# How do you write a balanced chemical equation?

Nov 7, 2016

$\text{You have to (i) balance mass; and (ii) balance charge.}$

#### Explanation:

What do I mean $\text{by balance mass}$? Well, if I start with 10 g of reactant AT MOST I can get 10 g of product, and the chemical equation must reflect this mass balance.

For the (balanced!) combustion equation:

$C {H}_{4} \left(g\right) + 2 {O}_{2} \left(g\right) \rightarrow C {O}_{2} \left(g\right) + 2 {H}_{2} O \left(l\right)$

There are 12 g carbon reactant, and 12 g of carbon product.......and you fill in the masses of hydrogen and oxygen.

The given equation likewise balances charge. Product and reactants are electrically neutral. When we write redox equations we try to represent electron transfer:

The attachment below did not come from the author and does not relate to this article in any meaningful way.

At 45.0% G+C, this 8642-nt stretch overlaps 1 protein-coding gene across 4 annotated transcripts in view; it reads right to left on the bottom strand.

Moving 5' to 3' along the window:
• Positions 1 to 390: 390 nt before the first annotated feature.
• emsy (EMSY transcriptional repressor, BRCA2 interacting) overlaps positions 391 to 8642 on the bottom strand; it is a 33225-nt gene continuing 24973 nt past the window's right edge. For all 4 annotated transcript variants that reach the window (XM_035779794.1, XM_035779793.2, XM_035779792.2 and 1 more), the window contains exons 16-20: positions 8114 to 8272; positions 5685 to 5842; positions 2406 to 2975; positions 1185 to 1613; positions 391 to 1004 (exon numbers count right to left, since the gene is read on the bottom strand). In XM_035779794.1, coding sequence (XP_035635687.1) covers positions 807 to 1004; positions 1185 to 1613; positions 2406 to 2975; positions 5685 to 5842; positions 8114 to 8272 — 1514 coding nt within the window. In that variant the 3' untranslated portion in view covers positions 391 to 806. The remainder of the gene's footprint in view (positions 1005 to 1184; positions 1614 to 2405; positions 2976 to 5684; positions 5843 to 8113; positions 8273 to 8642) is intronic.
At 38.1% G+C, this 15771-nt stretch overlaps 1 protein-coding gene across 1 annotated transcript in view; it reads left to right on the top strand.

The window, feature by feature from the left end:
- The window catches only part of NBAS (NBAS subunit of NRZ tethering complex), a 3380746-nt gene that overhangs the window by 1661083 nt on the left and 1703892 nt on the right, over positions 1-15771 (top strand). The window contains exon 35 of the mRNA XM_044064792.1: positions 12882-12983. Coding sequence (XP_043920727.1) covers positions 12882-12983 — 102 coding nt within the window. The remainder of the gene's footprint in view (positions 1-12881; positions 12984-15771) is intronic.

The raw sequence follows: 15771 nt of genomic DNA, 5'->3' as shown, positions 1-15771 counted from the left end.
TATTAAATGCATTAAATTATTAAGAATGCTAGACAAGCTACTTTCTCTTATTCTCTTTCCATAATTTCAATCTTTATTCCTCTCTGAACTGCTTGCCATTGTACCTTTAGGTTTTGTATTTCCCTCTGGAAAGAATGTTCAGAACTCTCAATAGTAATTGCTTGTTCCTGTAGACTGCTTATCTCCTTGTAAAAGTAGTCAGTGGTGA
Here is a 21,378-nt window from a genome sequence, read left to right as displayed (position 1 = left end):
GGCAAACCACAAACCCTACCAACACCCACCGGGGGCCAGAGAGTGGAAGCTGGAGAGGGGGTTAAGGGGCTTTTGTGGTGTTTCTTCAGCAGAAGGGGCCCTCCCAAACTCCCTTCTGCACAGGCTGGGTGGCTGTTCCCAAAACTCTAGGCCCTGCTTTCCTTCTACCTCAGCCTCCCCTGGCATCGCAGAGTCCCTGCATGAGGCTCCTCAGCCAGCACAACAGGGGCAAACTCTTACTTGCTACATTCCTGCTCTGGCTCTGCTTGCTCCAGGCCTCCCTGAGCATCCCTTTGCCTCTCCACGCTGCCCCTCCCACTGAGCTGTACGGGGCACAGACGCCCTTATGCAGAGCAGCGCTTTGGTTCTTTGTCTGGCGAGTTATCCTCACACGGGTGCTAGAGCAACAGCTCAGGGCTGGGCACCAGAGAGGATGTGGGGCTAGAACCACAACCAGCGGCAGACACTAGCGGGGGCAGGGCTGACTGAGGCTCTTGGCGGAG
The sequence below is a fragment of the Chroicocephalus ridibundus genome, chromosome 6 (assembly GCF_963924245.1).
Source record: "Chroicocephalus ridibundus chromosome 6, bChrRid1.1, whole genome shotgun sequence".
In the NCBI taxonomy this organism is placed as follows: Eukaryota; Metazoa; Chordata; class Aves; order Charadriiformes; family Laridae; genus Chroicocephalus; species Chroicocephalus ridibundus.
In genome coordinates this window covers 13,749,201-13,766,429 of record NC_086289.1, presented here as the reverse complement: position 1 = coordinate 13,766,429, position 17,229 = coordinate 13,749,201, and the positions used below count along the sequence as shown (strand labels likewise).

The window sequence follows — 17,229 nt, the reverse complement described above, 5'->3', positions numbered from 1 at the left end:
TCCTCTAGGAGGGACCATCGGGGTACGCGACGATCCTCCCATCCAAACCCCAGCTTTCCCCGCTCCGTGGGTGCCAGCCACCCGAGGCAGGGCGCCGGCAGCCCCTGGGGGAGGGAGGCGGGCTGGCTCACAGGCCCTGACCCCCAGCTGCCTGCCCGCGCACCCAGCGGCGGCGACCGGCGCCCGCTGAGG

$F e \rightarrow F {e}^{2 +} + 2 {e}^{-}$

$2 {H}_{3} {O}^{+} + 2 {e}^{-} \rightarrow {H}_{2} \left(g\right) + 2 {H}_{2} O \left(l\right)$

And electrons are eliminated in the balanced redox equation:

$F e + 2 {H}_{3} {O}^{+} \rightarrow F {e}^{2 +} + {H}_{2} \left(g\right) \uparrow + 2 {H}_{2} O \left(l\right)$

In each instance charge and mass are balanced, as is required. See here for another answer to this question, and also here for this topic where it concerns corrosion.

I have written here before that we practise this stoichiometry, this $\text{garbage in equals garbage out}$ principle all the time. If you buy something for £3-75, and give the vendor a £10-00 note, would you have cause for complaint if you received £5-25 in change?